Hampshire] & I can see it all happening around New Found Lake. I like to fall back too on Trollope--Barchester Town
is a favorite.

M.C.B.'s grandchildren

Hadwen Barney 2 girls 1 boy/
Mary 2 girls 1 boy/
Beth 3 girls live in Montreal


March 22/27

I was once asked "Gie me the varse about the little dog that lappit up her blind" and made a guess about Mary Stuart's
execution. The laugh is quite often on the librarian I heard this in Troy lately "Who was Anne Hathaway in connection
with Shakespeare?" And my successor said she'd try to find out during the day! And in another reference room the
librarian explained that "blue sky laws" had to do with building permits for tall buildings in N.Y. [New York]. I don't
know why I should have mentioned ancestors to M.R.S. or anyone else. "We all have 'em." Mr. Dwight Marvin of the
Troy Record is a cousin to Dr. Taylor. Miss Cushing has made a fine recovery from an operation for cataracts on both
eyes. Vassar came near losing the Student's Building from cigarette stubs, discovered just in time in a waste basket &
Wellesley has lost a dormitory from careless smoking. The charming library of Alumnae House has lost its charm for
me owing to stale tobacco odors. I have met the Dean & Mrs. Morris a warden--they did not impress one [as] leaders.
But I do think Harriet Sawyer seems the right person in the right place & a difficult place at that.

To E. Home
May 8, 1928
On the dock awaiting our arrival was a good looking Japanese young man of 28. He was Shige's great nephew, K.
Masuda, son of the great playwright, and a grandson of Shige's sister. He had been waiting nearly two hours and came
aboard at 7:30 to greet me, I had previously cabled that the 19th would be my free day and he promptly said that the
20th would suit better, took my intricate program of shore trips, rearranged it in a masterly way and persuaded the cruise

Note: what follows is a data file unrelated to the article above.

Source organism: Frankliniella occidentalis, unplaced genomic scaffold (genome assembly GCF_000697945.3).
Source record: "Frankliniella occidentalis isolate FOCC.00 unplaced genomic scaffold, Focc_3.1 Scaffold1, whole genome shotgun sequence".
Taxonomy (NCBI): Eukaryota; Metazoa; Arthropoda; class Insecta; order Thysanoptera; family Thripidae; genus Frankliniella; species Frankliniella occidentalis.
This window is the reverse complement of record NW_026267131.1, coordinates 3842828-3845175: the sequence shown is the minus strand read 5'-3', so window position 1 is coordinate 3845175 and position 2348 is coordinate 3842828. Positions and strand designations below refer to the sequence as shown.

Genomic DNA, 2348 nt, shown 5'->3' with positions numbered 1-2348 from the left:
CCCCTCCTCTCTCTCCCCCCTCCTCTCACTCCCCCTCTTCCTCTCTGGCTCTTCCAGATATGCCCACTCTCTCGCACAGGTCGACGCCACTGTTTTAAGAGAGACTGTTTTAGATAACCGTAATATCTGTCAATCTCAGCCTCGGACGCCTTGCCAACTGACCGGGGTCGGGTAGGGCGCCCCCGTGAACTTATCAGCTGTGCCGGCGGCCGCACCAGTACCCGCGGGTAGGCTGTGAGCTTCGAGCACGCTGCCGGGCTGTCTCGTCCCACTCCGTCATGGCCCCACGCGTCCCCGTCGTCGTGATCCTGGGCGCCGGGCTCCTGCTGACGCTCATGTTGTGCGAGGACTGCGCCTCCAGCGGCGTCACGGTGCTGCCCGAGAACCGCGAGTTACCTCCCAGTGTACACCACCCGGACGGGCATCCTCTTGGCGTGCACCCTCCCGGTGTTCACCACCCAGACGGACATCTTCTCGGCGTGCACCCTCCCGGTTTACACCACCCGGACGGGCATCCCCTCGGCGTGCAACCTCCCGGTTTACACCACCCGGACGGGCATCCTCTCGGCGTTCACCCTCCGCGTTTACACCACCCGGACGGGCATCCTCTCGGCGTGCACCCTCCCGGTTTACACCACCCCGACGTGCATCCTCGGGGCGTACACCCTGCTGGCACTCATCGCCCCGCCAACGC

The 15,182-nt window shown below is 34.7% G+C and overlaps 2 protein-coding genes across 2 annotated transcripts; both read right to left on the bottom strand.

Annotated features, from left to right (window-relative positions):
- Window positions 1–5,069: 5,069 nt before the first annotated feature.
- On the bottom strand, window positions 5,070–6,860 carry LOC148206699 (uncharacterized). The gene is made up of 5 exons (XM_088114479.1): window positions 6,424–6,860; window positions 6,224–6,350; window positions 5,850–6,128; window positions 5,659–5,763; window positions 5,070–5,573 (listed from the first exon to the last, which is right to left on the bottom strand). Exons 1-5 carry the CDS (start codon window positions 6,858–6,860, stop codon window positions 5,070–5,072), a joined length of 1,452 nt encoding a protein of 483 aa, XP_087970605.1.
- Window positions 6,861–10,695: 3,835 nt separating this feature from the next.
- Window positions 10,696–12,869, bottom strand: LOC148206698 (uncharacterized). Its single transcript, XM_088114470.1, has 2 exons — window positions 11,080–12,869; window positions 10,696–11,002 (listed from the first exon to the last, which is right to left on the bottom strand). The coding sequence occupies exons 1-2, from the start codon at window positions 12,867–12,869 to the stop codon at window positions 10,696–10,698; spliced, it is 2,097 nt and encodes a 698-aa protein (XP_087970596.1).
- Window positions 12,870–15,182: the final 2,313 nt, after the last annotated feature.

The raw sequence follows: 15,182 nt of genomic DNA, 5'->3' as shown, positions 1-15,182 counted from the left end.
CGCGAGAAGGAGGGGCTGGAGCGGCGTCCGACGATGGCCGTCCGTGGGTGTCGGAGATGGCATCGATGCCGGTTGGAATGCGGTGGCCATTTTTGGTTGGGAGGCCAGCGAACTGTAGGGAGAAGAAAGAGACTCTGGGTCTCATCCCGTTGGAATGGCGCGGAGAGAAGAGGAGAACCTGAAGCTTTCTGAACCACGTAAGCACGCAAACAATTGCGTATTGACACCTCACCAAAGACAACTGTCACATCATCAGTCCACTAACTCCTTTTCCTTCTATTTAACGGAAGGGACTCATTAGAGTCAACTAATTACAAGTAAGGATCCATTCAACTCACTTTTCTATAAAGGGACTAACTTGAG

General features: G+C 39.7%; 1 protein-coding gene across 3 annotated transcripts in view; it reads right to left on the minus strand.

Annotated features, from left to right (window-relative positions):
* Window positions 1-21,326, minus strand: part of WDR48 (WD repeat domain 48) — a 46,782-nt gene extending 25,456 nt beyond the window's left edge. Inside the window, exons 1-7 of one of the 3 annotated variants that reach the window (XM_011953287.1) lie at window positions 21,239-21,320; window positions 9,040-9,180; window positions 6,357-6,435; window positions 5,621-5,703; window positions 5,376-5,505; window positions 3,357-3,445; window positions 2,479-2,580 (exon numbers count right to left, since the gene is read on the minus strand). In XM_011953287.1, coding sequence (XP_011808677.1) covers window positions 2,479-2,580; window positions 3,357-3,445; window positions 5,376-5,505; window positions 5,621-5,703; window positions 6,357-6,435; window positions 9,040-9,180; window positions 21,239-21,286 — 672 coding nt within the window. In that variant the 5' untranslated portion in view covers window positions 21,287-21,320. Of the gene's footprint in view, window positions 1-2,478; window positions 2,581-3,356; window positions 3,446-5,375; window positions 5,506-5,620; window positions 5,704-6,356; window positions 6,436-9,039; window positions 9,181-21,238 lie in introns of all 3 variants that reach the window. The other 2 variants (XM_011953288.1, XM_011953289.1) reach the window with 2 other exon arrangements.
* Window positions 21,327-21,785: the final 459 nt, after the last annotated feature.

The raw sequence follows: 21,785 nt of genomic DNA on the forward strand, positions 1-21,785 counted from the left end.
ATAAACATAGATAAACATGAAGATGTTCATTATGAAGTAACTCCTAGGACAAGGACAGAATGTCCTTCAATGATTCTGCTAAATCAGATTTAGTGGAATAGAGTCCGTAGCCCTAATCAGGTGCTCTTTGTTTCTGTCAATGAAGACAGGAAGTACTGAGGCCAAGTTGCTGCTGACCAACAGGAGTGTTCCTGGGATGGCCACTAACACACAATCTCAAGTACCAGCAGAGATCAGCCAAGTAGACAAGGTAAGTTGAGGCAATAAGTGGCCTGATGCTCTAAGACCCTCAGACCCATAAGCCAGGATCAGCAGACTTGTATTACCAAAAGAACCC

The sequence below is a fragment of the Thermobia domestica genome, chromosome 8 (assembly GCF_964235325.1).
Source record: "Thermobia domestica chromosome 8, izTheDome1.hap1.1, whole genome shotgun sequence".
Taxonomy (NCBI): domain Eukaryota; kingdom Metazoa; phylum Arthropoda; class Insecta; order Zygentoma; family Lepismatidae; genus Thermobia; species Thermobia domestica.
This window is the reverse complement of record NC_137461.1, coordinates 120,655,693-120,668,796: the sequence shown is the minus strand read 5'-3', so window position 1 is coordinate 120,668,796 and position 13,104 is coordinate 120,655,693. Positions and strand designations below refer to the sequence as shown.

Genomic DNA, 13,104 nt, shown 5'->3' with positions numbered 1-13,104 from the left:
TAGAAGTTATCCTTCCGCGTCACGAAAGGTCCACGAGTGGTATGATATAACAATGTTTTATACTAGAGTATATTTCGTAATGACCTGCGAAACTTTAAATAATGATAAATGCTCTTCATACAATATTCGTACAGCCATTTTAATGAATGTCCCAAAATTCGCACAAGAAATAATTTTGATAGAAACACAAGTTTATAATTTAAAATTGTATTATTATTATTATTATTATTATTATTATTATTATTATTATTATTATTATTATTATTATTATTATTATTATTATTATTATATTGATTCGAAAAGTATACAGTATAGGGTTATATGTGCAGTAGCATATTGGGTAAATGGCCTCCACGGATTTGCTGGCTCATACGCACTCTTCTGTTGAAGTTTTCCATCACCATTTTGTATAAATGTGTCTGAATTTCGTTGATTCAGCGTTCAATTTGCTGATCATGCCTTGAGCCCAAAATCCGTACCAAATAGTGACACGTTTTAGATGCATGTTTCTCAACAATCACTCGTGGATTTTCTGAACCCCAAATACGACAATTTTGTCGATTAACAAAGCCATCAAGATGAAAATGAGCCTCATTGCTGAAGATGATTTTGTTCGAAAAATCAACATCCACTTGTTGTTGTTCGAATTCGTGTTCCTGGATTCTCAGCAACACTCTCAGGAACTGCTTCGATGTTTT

directors that it was better so. I then presented him to Mr. Rollins after I succeeded in getting that old gentleman up and
them I proceeded to go "with my party" to Nikko, sunshine, cherry blossoms and beauty everywhere. Next day I went to
Tokyo [and] as I entered the Imperial Hotel at once caught sight of a tiny figure, all in black, shiny black hair, a little
bent Japanese whom I at once recognized as our merry little Vassar friend. She had found Mr. Rollins and we at once
persuaded her to lunch with us--also K. Masuda who happened in. Then Shige said I was to go to Prince Oyama's right
after luncheon & that Mr. Rollins & Betty might also come. She was about to telephone for a car when we reminded her
that we had one at our disposal. We had a very long ride and lost our way once, the streets are so different since the
earthquake.* Shige had not been in that part of the town for years she said. At last we turned down a mean, narrow
street and then entered an enclosure, and then we were in a private landscaped garden of several acres and at the
residence where Stematz lived and died--the Japanese house for the big brick and stone American house had been
utterly destroyed. Even the name of the street had been changed. Shige demanded our cards, which fortunately we had
with us. Then a servant was sent in again to know if we should remove

*The Great Kanto Earthquake, which struck on September 1, 1923, was at the time considered Japan's worst natural

our shoes--permission was sent that we might keep them on--and so we were admitted. The Prince was at that moment
engaged but the Princess and her three boys and little girl of seven all clad in Japanese costume were standing to
welcome us. All spoke English and the Princess understood it if one spoke slowly and of course Shige was there to help
us linguistically. The children were all good looking, the oldest boy eleven. They clustered around Betty, neither
forward nor shy--just ideally perfect behavior. The room was Stematz' favorite, maybe 15 ft. square & one side had the
yearly exhibit of historical family dolls, perhaps a hundred or more on shelves. There were easy chairs & a sofa, a very
low table on which was presently served many kinds of sandwiches, tea followed by strawberry shortcake. Then the
Prince came in & visited with us--said "I am sorry to receive you in so mean a hut. We have material on hand to begin
building a European dwelling." They showed me the family album & I found for them my picture in the '82 class group.
The Prince then expressed his pleasure and gratification over the Oyama room & asked me to take to it Stematz' favorite